Excerpt from Nice Work by David Lodge, pp. 147-150
To avoid running the gauntlet of the machine shop again, Robyn made her way back to the car park by going round the outside of the building, but the paths were covered with drifting snow and the going was difficult. She got lost in the labyrinth of yards and passageways that separated the numerous buildings, many of them apparently disused or derelict, that covered the factory site, and there was nobody around to direct her. At last, after about twenty minutes' wandering, her feet soaking wet inside her leaking boots, and her leg muscles aching from wading through the snow, she arrived at the car park outside the administration block, and found her car. She brushed a thick layer of snow from its windows, and, with a sigh of relief, got behind the wheel. She turned the ignition key. Nothing happened.
'Fuck,' said Robyn, aloud to herself, alone in the middle of the frozen car park. 'Bum. Tit.' If it was the battery it must have finally given up the ghost, because there wasn't even the faintest wheeze or whisper from the starter motor. Whatever it was, she could do nothing about it herself, since she hadn't the remotest idea what went on under the bonnet of the Renault. She got wearily out of the car and tramped across the car park to the reception lobby, where she asked the receptionist with peroxided hair if she could phone the AA. While she was dialling, Wilcox passed in the corridor beyond, saw her, checked, and came in. 'Still here?' he said, lifting an eyebrow. Robyn nodded, holding the receiver to her ear. 'She's phoning the AA,' said the peroxide blonde. 'Car won't start.' 'What's the problem?' said Wilcox. 'Nothing happens when I turn the key. It's completely dead.' 'Let's have a look at it,' said Wilcox. 'No, no,' said Robyn. 'Please don't bother. I'll manage.' 'Come on.' He jerked his head in the direction of the car park. 'You won't get the AA to come for hours on a day like this.'
The engaged tone bleeping in Robyn's ear confirmed the good sense of this judgement, but she put down the receiver reluctantly. The last thing she wanted at this juncture was to be under an obligation to Wilcox. 'Don't you want to get your overcoat?' she asked, as they passed through the swing doors into the freezing outside air.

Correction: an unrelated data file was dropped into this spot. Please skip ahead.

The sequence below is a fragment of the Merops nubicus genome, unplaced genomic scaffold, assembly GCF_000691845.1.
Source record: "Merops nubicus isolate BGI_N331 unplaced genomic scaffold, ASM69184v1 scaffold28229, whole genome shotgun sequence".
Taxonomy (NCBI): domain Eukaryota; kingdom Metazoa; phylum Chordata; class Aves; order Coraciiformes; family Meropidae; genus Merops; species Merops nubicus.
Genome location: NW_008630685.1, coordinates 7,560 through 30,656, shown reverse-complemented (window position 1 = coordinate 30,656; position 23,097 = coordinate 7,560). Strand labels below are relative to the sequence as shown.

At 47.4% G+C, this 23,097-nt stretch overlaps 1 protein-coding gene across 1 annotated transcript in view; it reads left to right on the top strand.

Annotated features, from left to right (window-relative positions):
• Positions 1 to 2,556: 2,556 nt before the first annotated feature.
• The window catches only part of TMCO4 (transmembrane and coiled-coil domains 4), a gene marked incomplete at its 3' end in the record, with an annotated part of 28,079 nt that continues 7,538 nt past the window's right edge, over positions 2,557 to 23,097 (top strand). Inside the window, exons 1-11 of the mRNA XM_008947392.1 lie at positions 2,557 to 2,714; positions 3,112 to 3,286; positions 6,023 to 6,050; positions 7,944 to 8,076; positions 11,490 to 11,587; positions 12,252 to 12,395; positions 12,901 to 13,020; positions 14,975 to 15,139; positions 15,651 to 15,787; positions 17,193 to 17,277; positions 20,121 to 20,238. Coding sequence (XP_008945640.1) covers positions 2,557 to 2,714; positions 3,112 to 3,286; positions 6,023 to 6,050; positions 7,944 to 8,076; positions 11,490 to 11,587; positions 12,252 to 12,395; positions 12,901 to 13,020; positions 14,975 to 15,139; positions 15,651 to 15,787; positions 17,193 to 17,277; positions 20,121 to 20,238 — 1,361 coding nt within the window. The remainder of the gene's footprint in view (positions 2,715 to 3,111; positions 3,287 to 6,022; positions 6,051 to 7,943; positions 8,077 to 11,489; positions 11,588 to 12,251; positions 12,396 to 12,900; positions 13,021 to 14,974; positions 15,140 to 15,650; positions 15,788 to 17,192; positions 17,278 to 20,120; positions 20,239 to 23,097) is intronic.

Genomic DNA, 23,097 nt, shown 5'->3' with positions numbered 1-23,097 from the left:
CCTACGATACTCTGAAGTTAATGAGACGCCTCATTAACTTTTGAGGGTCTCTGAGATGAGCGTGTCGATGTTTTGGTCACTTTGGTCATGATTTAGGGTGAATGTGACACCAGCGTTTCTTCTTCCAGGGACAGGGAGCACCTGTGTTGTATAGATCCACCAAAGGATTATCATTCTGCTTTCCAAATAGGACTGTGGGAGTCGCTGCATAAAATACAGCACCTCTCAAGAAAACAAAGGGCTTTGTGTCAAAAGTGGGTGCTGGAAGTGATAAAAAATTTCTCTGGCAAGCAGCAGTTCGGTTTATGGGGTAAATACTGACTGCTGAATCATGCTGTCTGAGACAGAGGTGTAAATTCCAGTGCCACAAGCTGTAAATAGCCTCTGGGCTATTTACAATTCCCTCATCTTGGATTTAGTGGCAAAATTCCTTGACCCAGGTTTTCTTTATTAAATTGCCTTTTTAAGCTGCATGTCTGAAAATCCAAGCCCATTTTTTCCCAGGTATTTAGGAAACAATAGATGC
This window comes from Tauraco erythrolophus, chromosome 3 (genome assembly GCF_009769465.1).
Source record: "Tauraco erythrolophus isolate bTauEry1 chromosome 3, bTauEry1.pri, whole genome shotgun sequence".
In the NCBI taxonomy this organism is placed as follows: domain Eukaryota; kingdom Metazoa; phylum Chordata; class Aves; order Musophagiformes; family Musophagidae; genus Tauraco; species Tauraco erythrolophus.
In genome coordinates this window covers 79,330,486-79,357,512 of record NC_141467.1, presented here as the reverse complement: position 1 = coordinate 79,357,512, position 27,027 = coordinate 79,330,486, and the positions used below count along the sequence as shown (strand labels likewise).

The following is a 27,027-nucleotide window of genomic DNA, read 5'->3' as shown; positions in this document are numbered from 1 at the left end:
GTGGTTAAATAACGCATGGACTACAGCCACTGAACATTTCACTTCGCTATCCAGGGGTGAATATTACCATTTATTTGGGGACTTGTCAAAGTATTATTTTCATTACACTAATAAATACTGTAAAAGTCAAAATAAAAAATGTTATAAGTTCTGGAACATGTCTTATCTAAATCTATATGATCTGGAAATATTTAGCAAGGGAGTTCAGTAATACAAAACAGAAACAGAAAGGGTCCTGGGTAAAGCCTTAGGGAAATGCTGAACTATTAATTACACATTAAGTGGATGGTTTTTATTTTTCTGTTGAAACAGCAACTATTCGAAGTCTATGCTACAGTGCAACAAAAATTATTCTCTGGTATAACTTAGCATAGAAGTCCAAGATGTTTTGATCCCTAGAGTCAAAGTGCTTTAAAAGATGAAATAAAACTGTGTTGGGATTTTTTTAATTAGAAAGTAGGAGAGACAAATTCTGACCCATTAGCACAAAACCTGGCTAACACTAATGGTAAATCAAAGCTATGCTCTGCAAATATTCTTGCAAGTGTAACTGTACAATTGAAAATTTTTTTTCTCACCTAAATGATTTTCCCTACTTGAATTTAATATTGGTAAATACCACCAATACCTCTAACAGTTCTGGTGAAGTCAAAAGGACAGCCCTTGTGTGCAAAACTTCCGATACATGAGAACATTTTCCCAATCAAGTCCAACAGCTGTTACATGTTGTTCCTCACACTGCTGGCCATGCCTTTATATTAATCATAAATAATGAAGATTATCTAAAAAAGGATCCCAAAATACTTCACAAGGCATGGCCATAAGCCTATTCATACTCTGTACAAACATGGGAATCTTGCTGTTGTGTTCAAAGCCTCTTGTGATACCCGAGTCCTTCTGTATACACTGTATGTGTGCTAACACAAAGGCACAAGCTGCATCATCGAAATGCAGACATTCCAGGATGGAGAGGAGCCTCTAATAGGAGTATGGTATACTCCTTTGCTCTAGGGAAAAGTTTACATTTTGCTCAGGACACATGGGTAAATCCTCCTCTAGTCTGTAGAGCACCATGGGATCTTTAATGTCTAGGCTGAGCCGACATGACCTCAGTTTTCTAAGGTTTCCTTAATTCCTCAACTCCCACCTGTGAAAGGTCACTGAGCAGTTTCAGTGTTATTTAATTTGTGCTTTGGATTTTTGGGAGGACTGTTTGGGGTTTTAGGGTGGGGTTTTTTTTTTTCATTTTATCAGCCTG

Wilcox shook his head impatiently. 'Where's your car?' 'The red Renault over there.' Wilcox set off in a straight line, indifferent to the snow that covered his thin black shoes and clung to his trouser bottoms. 'Why did you buy a foreign car?' he said. 'I didn't buy it, my parents gave it to me, when they changed it.' 'Why did they buy it, then?' 'I don't know. Mummy liked it, I suppose. It's a good little car.' 'So's the Metro. Why not buy a Metro if you want a small car? Or a Mini? If everybody who bought a foreign car in the last ten years had bought a British one instead, there wouldn't be seventeen per cent unemployment in this area.' He made a sweeping gesture with his arm that took in the wilderness of derelict factories beyond the perimeter fence.
As a subscriber to Marxism Today, Robyn had suffered occasional qualms of guilt because she didn't cycle to work instead of driving, but she had never been attacked for owning a foreign car before. 'If British cars were as good as foreign ones, people would buy them,' she said. 'But everyone knows they're hopelessly unreliable.' 'Rubbish,' said Wilcox. 'They used to be, I grant you, some models, but now our quality control is as good as anybody's. Trouble is, people love to sneer at British products. Then they have the gall to moan about the unemployment figures.' His breath steamed, as though his anger were condensing in the frigid air. 'What does your father drive?' he said. 'An Audi,' said Robyn. Wilcox grunted contemptuously, as if he had expected no better.
They came up to the Renault. Wilcox told her to get in and release the bonnet catch. He opened the bonnet and disappeared behind it. After a moment or two she heard him call, 'Turn the ignition-key,' and when she did so, the engine fired. Wilcox lowered the bonnet and pushed it shut with the palm of his hand. He came to the driver's window, brushing snow from his suit. 'Thank you very much,' said Robyn. 'What was it?' 'Loose electrical connection,' he said. 'Looked as if someone had pulled out the HT lead, actually.' 'Pulled it out?' 'I'm afraid we get a bit of vandalism here, and practical joking. Was the car locked?' 'Maybe not every door. Anyway, thanks very much. I hope you won't catch cold,' she said, encouraging him to leave. But he lingered by the window, inhibiting her from winding it up. 'I'm sorry if I was a bit sharp at the meeting this afternoon,' he said gruffly. 'That's all right,' said Robyn; though it wasn't all right, she told herself, it wasn't all right at all. She fiddled with the choke button to avoid having to look at him. 'Only sometimes you have to use methods that look a bit dodgy, for the good of the firm.' 'I don't think we should ever agree about that,' said Robyn. 'But this is hardly the time or the place.' Out of the comer of her eye she saw a man in a white coat floundering through the snow towards them, and in some intuitive way this increased her anxiety to be off. 'Yes, you'd better be on your way. I'll see you next Wednesday, then?' Before Robyn could reply, the man in the white coat had called out, 'Mr Wilcox! Mr Wilcox!' and Wilcox turned to face him. 'Mr Wilcox, you're wanted in the foundry,' said the man breathlessly, as he came up. 'There's been a walkout.'
'Goodbye,' said Robyn, and let out the clutch. The Renault shot forward and slewed from side to side in the snow as she drove fast towards the gates. In her rear-view mirror she saw the two men hurrying back towards the administration block.
Source: Lodge, D. 1988. Nice Work. London: Penguin Books. pp. 147–150.